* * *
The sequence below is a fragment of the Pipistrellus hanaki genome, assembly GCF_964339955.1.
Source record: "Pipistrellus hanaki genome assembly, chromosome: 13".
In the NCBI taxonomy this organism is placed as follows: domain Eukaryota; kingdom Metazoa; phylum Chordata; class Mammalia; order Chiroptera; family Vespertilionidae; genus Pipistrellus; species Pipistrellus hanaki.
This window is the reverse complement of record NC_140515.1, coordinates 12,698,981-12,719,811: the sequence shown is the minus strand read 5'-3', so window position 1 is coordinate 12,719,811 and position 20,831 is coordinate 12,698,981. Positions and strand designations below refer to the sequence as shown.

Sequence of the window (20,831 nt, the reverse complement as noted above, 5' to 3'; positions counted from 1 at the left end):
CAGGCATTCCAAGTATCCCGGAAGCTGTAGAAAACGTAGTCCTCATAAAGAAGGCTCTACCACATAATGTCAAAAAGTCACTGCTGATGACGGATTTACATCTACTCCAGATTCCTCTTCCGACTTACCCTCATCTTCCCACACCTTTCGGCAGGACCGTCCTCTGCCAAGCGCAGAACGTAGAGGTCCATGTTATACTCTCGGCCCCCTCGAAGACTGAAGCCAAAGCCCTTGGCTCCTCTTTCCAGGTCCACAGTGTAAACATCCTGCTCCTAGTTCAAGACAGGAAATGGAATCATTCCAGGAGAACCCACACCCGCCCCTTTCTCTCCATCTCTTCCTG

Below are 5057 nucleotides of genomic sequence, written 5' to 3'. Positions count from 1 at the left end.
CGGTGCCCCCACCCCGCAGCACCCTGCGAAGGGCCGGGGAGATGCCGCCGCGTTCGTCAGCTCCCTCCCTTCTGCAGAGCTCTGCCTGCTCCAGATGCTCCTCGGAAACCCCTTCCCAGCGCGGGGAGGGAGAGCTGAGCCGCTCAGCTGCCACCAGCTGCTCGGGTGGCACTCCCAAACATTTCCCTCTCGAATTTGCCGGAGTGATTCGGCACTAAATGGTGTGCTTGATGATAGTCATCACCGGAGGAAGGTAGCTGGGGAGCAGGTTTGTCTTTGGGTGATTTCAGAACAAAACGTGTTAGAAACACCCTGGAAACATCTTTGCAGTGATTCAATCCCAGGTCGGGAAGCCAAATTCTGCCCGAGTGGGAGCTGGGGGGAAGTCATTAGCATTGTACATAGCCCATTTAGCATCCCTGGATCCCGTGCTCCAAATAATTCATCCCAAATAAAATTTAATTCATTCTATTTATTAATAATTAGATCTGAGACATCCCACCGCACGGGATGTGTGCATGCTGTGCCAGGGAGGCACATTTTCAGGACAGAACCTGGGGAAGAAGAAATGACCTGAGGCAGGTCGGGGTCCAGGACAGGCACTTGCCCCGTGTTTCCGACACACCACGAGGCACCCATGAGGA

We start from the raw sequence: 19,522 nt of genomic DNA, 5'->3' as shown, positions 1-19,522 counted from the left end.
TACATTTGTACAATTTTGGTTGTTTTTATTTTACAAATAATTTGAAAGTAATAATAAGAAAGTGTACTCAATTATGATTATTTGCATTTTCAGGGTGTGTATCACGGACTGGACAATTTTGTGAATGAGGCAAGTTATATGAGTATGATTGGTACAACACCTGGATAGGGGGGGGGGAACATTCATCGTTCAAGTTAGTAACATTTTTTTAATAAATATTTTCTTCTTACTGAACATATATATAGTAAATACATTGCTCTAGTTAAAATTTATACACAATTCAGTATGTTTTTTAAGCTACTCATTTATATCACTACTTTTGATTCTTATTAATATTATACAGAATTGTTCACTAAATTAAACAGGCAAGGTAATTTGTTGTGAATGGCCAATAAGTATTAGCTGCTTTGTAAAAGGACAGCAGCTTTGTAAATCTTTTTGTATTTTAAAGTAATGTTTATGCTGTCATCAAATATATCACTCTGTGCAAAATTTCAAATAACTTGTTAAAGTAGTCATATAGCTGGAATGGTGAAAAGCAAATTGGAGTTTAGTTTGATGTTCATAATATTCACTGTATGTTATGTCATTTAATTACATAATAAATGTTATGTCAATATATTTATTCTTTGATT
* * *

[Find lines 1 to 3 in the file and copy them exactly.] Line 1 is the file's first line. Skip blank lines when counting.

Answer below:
The sequence below is a fragment of the Pipistrellus hanaki genome, assembly GCF_964339955.1.
Source record: "Pipistrellus hanaki genome assembly, chromosome: 13".
In the NCBI taxonomy this organism is placed as follows: domain Eukaryota; kingdom Metazoa; phylum Chordata; class Mammalia; order Chiroptera; family Vespertilionidae; genus Pipistrellus; species Pipistrellus hanaki.